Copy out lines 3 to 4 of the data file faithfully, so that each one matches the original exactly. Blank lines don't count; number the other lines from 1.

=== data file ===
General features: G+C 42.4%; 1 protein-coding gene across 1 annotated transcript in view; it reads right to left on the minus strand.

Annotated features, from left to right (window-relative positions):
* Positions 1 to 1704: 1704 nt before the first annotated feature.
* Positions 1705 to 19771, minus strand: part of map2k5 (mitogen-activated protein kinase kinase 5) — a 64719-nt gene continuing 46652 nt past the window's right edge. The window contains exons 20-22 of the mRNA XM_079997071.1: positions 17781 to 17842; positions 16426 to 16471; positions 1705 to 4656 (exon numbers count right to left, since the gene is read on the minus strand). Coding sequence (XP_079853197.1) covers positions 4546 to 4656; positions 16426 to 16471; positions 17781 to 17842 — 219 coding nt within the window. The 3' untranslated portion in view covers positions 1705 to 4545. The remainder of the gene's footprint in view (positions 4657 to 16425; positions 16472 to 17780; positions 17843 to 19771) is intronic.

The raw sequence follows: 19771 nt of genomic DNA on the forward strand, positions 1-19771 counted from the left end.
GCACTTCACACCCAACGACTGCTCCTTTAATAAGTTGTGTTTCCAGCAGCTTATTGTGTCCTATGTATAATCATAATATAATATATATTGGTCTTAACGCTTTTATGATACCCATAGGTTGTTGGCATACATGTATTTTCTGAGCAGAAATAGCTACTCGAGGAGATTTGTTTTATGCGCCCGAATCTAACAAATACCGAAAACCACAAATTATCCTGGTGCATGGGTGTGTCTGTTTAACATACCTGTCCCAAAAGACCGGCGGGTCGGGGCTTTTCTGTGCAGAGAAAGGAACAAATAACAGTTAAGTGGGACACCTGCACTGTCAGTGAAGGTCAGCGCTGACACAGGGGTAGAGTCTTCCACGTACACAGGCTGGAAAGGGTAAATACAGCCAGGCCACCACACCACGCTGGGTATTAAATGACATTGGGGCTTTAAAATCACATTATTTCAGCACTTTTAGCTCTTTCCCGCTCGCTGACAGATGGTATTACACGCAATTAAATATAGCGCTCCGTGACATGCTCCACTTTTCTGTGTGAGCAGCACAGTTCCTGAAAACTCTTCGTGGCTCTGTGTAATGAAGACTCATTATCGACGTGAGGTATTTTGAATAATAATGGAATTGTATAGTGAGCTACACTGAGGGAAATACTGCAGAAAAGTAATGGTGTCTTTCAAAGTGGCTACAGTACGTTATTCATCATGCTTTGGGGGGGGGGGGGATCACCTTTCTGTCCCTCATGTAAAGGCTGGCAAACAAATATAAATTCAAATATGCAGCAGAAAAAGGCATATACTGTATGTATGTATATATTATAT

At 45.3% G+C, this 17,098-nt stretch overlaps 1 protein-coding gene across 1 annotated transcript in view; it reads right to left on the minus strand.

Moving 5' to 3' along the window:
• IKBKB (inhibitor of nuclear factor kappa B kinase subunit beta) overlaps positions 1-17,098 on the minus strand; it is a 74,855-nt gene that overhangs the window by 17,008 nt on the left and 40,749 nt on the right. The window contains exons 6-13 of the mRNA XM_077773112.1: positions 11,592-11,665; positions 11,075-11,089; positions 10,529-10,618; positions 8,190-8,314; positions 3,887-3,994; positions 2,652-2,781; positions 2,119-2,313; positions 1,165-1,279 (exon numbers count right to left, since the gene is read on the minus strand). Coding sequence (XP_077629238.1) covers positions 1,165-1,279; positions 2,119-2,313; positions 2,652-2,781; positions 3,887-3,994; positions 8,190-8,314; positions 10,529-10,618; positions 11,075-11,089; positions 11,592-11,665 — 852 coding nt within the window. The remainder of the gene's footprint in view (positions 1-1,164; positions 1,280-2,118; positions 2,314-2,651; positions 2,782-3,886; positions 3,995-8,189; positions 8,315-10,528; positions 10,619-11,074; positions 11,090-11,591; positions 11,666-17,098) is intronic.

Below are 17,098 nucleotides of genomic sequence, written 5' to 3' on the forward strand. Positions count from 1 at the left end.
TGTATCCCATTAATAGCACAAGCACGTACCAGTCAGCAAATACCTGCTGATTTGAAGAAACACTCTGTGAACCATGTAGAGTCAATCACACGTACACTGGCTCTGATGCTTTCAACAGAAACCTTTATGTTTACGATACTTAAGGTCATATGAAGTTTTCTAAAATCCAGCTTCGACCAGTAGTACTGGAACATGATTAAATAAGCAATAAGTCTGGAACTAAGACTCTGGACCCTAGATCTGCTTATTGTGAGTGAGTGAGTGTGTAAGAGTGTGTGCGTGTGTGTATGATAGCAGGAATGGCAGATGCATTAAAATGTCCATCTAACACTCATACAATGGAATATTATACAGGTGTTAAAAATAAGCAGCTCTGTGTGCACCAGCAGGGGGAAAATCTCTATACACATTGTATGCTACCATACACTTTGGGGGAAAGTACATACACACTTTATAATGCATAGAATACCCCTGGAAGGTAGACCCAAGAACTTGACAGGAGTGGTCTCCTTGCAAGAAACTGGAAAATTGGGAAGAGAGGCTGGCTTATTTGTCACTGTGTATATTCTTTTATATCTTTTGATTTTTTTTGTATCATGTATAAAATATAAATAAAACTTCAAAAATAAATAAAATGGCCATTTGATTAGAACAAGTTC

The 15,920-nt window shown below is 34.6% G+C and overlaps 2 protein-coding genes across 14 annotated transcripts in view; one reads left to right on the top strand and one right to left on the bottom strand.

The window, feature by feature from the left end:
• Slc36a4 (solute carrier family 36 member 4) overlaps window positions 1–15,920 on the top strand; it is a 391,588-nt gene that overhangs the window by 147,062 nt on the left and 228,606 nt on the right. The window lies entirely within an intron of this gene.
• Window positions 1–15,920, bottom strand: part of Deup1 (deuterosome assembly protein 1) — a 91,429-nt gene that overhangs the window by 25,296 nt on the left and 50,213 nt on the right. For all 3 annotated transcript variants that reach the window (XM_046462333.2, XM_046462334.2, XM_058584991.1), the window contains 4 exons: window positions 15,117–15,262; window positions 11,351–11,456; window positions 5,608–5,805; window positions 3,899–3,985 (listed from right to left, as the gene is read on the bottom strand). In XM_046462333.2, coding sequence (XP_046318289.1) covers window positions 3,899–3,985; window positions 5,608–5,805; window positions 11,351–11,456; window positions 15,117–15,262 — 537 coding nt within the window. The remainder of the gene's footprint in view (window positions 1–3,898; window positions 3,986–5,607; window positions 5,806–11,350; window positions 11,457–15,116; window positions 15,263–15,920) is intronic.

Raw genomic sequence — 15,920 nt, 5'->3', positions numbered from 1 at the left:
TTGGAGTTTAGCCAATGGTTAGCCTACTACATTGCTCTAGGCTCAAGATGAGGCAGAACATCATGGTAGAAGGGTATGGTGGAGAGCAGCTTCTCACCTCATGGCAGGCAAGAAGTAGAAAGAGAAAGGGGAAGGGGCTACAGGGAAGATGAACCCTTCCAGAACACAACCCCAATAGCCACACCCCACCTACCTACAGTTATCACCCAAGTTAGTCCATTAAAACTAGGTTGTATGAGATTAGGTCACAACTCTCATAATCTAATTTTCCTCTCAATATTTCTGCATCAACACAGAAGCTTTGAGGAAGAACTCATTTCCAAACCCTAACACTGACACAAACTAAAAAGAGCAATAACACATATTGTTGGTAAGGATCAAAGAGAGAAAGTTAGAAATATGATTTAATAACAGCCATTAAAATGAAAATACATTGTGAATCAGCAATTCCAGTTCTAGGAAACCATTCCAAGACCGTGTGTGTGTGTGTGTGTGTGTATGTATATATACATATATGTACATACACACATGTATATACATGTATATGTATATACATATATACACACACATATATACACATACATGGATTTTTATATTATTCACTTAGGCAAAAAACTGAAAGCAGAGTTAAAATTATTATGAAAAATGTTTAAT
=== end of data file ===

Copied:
* Positions 1 to 1704: 1704 nt before the first annotated feature.
* Positions 1705 to 19771, minus strand: part of map2k5 (mitogen-activated protein kinase kinase 5) — a 64719-nt gene continuing 46652 nt past the window's right edge. The window contains exons 20-22 of the mRNA XM_079997071.1: positions 17781 to 17842; positions 16426 to 16471; positions 1705 to 4656 (exon numbers count right to left, since the gene is read on the minus strand). Coding sequence (XP_079853197.1) covers positions 4546 to 4656; positions 16426 to 16471; positions 17781 to 17842 — 219 coding nt within the window. The 3' untranslated portion in view covers positions 1705 to 4545. The remainder of the gene's footprint in view (positions 4657 to 16425; positions 16472 to 17780; positions 17843 to 19771) is intronic.